Can one simple question measure customer loyalty or engagement and also predict future performance?

Net Promoter Score (NPS): Can one simple question measure customer loyalty or engagement and also predict future performance? Yes, according to Frederick Reicheld of Bain & Company and Dr. Laura Brooks, who jointly developed NPS as a tool for measuring loyalty. The Net Promoter Score is based on just one question fielded to the customer: “How likely is it that you would recommend this product/service to a friend or colleague?” Customer responses are solicited on a scale of 0 to 10, where 0 indicates no likelihood of referrals and 10 means that the customer will certainly make a positive recommendation. Based on the scores, customers are grouped into three categories: promoters (those who marked 9-10), neutral (7-8) and detractors (0-6). The difference between the percentage of promoters and that of detractors makes up the Net Promoter Score.
NPS is ideally tracked on a monthly basis to ensure that the organization has more promoters than detractors at any given point. Survey results show that when applied across an entire customer set, NPS can accurately predict a company’s growth potential. While the average company has an NPS of only 5% to 10%, the leaders in customer loyalty like Southwest Airlines and American Express cross the 50% mark.

– Source: BestPrax Insight – Customer and Market Outcomes

The BestPrax Club recognizes the “Net Promoter Score” as a PowerPrax™.
A PowerPrax™ is a managerial practice that is so innovative that it has changed the rules of the game, resulting in huge gains for the organization.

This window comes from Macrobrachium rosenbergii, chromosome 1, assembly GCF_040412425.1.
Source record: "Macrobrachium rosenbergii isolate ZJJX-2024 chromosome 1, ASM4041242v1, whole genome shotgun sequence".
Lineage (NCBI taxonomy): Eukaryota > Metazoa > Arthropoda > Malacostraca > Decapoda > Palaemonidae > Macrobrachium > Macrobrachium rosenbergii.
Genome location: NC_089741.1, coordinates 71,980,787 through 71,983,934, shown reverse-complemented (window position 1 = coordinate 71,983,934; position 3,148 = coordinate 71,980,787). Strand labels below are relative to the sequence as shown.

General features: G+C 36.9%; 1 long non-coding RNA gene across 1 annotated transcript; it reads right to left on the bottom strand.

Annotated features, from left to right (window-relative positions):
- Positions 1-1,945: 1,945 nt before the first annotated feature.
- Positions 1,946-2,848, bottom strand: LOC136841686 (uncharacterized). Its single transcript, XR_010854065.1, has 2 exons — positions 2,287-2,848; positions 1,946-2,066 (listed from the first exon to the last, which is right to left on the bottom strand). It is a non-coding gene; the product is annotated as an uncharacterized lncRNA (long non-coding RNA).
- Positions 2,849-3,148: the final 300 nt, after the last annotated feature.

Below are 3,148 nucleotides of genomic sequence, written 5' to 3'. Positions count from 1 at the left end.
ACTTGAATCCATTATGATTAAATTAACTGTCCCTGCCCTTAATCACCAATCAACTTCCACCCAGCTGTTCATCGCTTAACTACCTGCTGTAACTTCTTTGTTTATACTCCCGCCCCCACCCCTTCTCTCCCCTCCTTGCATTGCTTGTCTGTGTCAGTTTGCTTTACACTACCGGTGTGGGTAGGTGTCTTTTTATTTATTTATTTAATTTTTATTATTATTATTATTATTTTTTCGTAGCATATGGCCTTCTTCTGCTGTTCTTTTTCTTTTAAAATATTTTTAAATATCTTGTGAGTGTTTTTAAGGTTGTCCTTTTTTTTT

Have you witnessed a potential PowerPrax™ in action in your organization, or elsewhere? If yes, we would like to hear about it.

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2 Comments on “Can one simple question measure customer loyalty or engagement and also predict future performance?”


  1. Yes, we recently got some results from NPS survey and it was quite revealing.


  2. I read a very interesting article on author Dan Kennedy’s website.

    In this article, Kennedy emphatically states, “Without an ever increasing number of truly satisfied customers nothing else matters. Repeat business is the most important business. That’s where most profit is derived from, that’s where stability comes from, and that’s the foundation of a solid secure business.”

    That’s what the NPS will enable organizations to do. For the score can also be interpreted to be the ratio of customers who are loyal and guaranteed to come back with repeat orders, to customers who are unhappy and may only generate bad publicity.

    It’s the age of the empowered consumer, who can air their disgust on multiple mediums of information namely television, radio, and most importantly the Internet – resulting in a PR nightmare for any organization. It therefore becomes all the more important for organizations to strive for a high NPS score.


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